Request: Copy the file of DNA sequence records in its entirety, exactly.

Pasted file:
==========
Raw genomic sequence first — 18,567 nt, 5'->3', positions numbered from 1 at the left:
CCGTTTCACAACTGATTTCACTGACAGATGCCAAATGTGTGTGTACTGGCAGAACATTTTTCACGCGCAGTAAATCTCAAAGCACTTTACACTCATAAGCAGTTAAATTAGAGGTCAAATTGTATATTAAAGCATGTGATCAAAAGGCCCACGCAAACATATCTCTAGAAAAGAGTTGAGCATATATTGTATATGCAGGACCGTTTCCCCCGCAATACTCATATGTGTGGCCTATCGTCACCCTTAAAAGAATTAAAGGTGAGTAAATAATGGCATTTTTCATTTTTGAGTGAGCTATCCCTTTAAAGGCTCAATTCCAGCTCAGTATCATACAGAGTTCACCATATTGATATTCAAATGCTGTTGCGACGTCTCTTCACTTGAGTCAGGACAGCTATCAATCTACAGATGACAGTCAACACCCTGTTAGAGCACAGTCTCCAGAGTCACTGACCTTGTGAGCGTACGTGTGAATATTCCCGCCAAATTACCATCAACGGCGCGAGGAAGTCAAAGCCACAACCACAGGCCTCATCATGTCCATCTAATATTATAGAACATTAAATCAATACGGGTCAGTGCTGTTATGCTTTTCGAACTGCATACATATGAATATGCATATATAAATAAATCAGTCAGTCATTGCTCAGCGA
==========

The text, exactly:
Raw genomic sequence first — 18,567 nt, 5'->3', positions numbered from 1 at the left:
CCGTTTCACAACTGATTTCACTGACAGATGCCAAATGTGTGTGTACTGGCAGAACATTTTTCACGCGCAGTAAATCTCAAAGCACTTTACACTCATAAGCAGTTAAATTAGAGGTCAAATTGTATATTAAAGCATGTGATCAAAAGGCCCACGCAAACATATCTCTAGAAAAGAGTTGAGCATATATTGTATATGCAGGACCGTTTCCCCCGCAATACTCATATGTGTGGCCTATCGTCACCCTTAAAAGAATTAAAGGTGAGTAAATAATGGCATTTTTCATTTTTGAGTGAGCTATCCCTTTAAAGGCTCAATTCCAGCTCAGTATCATACAGAGTTCACCATATTGATATTCAAATGCTGTTGCGACGTCTCTTCACTTGAGTCAGGACAGCTATCAATCTACAGATGACAGTCAACACCCTGTTAGAGCACAGTCTCCAGAGTCACTGACCTTGTGAGCGTACGTGTGAATATTCCCGCCAAATTACCATCAACGGCGCGAGGAAGTCAAAGCCACAACCACAGGCCTCATCATGTCCATCTAATATTATAGAACATTAAATCAATACGGGTCAGTGCTGTTATGCTTTTCGAACTGCATACATATGAATATGCATATATAAATAAATCAGTCAGTCATTGCTCAGCGA